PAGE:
IPI HomePublicationsPolicy Papers Sanctions Implementation and the UN Security Council: The Case for Greater Transparency

 

print print  |  share share back back

Policy Papers - April 02, 2014

Sanctions Implementation and the UN Security Council: The Case for Greater Transparency

Astrid Forberg Ryan

 

 

It is the responsibility of UN member states to implement sanctions adopted by the Security Council, but the council plays an important role in facilitating and promoting effective implementation.

This issue brief discusses the role of the Security Council and makes the case for greater transparency at all stages of the council’s work as a means to improve the effectiveness of sanctions implementation. In particular, the brief reviews current council practices and procedures relating to sanctions on North Korea and Iran, including the working methods of the 1718 and 1737 committees, and it identifies possible options for the council to improve its sanctions implementation through transparency-related measures.

It argues that promoting transparency is particularly important in the context of the North Korea and Iran sanctions regimes. Greater transparency helps to ensure that member states have access to the information required to effectively implement sanctions; and it helps to raise awareness about why sanctions are being imposed, thus fostering greater engagement among member states. In this way, the brief argues, transparency improves the legitimacy of sanctions. The imposition of sanctions is a sensitive political issue. Greater transparency at all stages of the sanctions process, including when designing and drafting council decisions, can help ensure that sanctions are seen as necessary and legitimate in a given situation.

This issue brief serves as a supplement to the sanctions implementation manual produced by IPI and Compliance and Capacity Skills International (CCSI) as part of a joint project funded by the government of Canada.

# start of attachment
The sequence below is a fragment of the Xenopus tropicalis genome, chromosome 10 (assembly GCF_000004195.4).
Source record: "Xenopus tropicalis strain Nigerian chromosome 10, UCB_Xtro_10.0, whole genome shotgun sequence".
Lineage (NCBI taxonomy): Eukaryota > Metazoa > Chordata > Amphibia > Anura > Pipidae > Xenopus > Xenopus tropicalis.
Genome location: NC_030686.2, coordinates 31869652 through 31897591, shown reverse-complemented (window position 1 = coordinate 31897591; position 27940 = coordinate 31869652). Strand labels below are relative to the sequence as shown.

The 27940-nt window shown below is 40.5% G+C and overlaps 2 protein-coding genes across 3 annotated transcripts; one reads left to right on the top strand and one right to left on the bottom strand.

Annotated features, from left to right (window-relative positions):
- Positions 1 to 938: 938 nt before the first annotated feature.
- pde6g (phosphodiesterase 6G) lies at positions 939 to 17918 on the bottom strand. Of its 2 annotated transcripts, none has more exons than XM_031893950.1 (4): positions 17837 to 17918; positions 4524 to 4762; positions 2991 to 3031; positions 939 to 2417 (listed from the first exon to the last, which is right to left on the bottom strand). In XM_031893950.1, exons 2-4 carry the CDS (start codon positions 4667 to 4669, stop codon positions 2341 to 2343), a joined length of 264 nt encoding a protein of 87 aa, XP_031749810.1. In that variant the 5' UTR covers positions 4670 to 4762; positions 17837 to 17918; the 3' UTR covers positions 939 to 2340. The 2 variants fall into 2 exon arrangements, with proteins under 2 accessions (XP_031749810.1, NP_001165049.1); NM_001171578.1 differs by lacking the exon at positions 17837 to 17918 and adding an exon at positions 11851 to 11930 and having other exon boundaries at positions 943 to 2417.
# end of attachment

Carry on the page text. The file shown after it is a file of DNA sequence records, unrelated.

The Global Observatory

Caught in the Middle: Civilian Protection in South Sudan
Absent an active effort by the South Sudanese government, the UN Mission will need to adopt a holistic approach to civilian protection.

Key Global Events to Watch in October
A list of key upcoming meetings and events with implications for global affairs.

2014 Top 10 Issues to Watch in Peace & Security: The Global Arena
A list of ten key issues to watch that are likely to impact international peace and security in 2014, compiled by IPI's Francesco Mancini.

The Global Observatory, produced by IPI, provides timely analysis on peace and security issues, interviews with leading policymakers, interactive maps, and more.

Recent Events

October 09, 2014
Rethinking Women and Forced Migration
The drastic increase in conflicts around the globe has seen the world’s displaced population pass 55 million people, and the fact that 80% of them are women and children is prompting many to rethink how the international community is responding.

October 09, 2014
Africa: China’s Second Continent
Speaking at an IPI Distinguished Author Series event on October 9th, author Howard French made a case for how Western underestimation of Africa’s economic promise has enabled China to establish an economic and human presence on the continent, leading to the permanent migration there of nearly 2 million Chinese.

September 30, 2014
Vike-Freiberga: Rethinking the United Nations
In a speech delivered at IPI on September 30th, Dr. Vaira Vike-Freiberga gave a sobering historical analysis of the gains and setbacks made by the international system over the past century and, focusing on the UN, she called for a rethinking of the organization’s structure and approach to peace.

View More